OTTAWA – The federal government squeaked through with a $1.9-billion surplus in 2014-15, nudging Canada’s books back into balance ahead of schedule and halting a streak of six deficits.
The Finance Department released figures Monday for a fiscal period the Harper government’s own predictions said would generate a $2-billion deficit.
That government forecast, included in its April budget, only called for a return to balance in the current fiscal year.
So, how did the country clamber out of the red one year earlier than anticipated?
The annual report, released about a month before the Oct. 19 election, said the $3.9-billion swing from expected shortfall to surplus was largely due to revenue growth $3 billion higher than projected.
Taking a closer look at the numbers, the categories of personal and corporate income taxes each raked in $1.5 billion more than projections.
The document also identified another major contributor: lower-than-expected expenditures, led by $1.5 billion in funding not spent by government departments. The report did not contain a detailed breakdown of which departments underspent their budgets, figures that are released at a later date.
Overall, however, total program expenses only registered $800 million below the projections because the spending lapses were partially offset by greater-than-anticipated pay outs for seniors and employment insurance benefits.
The year-end numbers also revealed that public debt charges were $100 million below predictions due to lower average interest rates.
Still, for many economic experts, a 2014-15 surplus was hardly a bombshell.
“When you looked at the budgets and the fiscal projections, the size of the deficit was so small it wouldn’t have taken them much to get into positive territory,” said Craig Alexander, vice-president of economic analysis for the C.D. Howe Institute.
“The data told us that it was likely to be a surplus and, politically, there was every reason to believe that the government would want to announce a surplus. …
“It’s anything but a surprise.”
Alexander added that Canadian governments have a long history of “underpromising” and then “overdelivering.”
He’s not alone. In April, the parliamentary budget officer predicted the government would post a $1.8-billion surplus in 2014-15.
Economic experts argue that balancing the books, rather than allowing a slim deficit, is more important from a political perspective than an economic one. They say falling a couple of billion dollars short of balance amounts to a rounding error relative to the whole $2-trillion economy.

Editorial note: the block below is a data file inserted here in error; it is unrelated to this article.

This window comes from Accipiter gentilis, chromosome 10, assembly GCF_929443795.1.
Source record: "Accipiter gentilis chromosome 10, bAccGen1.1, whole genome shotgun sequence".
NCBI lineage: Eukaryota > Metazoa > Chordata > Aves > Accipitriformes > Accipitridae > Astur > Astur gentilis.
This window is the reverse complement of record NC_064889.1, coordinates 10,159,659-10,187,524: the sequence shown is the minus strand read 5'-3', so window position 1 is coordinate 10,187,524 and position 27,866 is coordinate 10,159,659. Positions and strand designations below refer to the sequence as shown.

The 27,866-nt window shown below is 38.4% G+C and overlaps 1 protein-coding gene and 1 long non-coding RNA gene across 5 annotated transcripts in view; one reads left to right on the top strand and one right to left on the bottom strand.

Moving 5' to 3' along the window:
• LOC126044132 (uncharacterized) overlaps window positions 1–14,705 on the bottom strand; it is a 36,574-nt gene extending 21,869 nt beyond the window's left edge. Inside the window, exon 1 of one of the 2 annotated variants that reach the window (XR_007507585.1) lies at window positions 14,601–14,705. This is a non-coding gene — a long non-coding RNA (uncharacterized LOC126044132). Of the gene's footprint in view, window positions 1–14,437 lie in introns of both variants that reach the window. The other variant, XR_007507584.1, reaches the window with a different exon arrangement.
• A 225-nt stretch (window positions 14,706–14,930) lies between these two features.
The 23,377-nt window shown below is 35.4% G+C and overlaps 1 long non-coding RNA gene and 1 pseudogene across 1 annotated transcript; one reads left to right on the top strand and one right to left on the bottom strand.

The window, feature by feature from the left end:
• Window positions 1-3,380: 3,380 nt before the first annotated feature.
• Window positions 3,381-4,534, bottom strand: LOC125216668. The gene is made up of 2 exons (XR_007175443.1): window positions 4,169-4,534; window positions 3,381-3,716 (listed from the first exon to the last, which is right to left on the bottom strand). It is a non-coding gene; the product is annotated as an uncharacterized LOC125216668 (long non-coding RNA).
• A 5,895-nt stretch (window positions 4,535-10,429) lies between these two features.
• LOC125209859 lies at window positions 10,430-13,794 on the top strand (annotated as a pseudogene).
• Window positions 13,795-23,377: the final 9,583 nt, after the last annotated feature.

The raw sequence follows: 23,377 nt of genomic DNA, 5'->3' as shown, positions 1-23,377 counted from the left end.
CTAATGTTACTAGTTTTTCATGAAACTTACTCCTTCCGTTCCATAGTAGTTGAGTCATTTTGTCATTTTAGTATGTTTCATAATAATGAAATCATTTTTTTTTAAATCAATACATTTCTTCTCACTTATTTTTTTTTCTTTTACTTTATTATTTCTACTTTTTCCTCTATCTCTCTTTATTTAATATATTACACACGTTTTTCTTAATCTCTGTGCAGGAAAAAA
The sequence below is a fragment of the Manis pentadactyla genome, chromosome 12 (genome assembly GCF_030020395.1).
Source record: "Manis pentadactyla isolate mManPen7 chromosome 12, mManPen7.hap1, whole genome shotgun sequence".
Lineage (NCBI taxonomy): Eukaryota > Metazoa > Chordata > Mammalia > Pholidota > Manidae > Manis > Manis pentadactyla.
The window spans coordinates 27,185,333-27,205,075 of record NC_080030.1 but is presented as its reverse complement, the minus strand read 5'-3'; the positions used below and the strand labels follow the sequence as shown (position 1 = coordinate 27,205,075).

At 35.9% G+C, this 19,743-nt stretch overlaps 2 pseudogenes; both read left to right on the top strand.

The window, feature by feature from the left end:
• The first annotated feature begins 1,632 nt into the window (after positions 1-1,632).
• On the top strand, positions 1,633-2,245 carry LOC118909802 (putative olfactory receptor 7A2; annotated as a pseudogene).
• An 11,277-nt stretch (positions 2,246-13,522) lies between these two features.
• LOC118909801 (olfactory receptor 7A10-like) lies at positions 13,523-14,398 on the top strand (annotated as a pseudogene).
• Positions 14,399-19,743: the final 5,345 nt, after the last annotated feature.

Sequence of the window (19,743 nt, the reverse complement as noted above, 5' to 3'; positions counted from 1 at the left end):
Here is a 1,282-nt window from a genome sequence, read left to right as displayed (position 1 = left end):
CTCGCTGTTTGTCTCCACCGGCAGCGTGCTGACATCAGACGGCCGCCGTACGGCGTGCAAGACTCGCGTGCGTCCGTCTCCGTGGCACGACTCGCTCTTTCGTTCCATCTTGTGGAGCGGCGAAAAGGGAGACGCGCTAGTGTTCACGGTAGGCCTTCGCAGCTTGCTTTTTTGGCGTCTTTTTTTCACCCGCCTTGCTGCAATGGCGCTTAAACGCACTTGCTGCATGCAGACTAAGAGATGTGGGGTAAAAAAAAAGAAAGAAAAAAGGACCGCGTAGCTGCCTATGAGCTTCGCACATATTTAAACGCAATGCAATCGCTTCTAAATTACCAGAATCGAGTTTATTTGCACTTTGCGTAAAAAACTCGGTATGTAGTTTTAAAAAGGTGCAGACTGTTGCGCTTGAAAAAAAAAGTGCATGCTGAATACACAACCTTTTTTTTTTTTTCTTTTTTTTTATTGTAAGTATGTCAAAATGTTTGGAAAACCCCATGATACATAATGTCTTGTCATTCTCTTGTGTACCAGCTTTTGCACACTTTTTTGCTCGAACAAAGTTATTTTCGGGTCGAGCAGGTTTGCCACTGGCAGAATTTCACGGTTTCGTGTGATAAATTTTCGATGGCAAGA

Still, achieving balance for the first time since the government ran a $9.6-billion surplus in 2007-08 will provide more fiscal wiggle room for the party that wins the election, said Scotiabank economist Mary Webb.
“And in the challenging economic environment, that flexibility is very valuable,” said Webb, who specializes in fiscal analysis.
Looking forward, the Tories’ spring budget also predicted a $1.4-billion surplus for the current 2015-16 fiscal year, but since then the weakened economy has prompted analysts to lower their expectations.
Political opponents have insisted the government will fail to deliver a surplus in 2015-16 because the economy contracted over the first two quarters of 2015 and pushed the country into a technical recession.
The parliamentary budget officer released an analysis in July based on downgraded Bank of Canada projections that showed Ottawa was headed for a $1-billion shortfall in 2015-16. The calculation whipped up doubt about the Conservatives’ long-standing promise to balance the election-year books.
On Monday, Conservative Leader Stephen Harper reiterated his message that experts have predicted the economy will bounce back over the second half of the year. He has insisted the government will produce a surplus in 2015-16.
“I think it’s actually very clear that there is very strong upward momentum in the Canadian economy,” Harper said on the campaign trail.
He once again pointed to early 2015-16 numbers released by the Finance Department as evidence the country is on track. Last month, the department reported a $5-billion surplus for the April-June quarter.
Harper’s opponents have dismissed that as preliminary data, a tally that received a $1-billion boost from a one-time asset sale of taxpayers’ General Motors shares.
Government officials and experts routinely warn that a few months of information do not necessarily paint the picture for the whole year.
Alexander said the data for the first quarter of 2015-16 doesn’t provide a lot of insight as to what the rest of the year might look like.
He said it didn’t reflect the impact of the fall in oil prices and what that will do to corporate revenues and corporate taxes.
“There’s obviously no question that as we go forward the fiscal numbers over the course of the year are going to deteriorate,” Alexander said, noting it will be more of a political concern than an economic one.
“I don’t know if it’s going to be a small surplus or a small deficit, but ultimately from an economic point of view it’s really not going to matter.”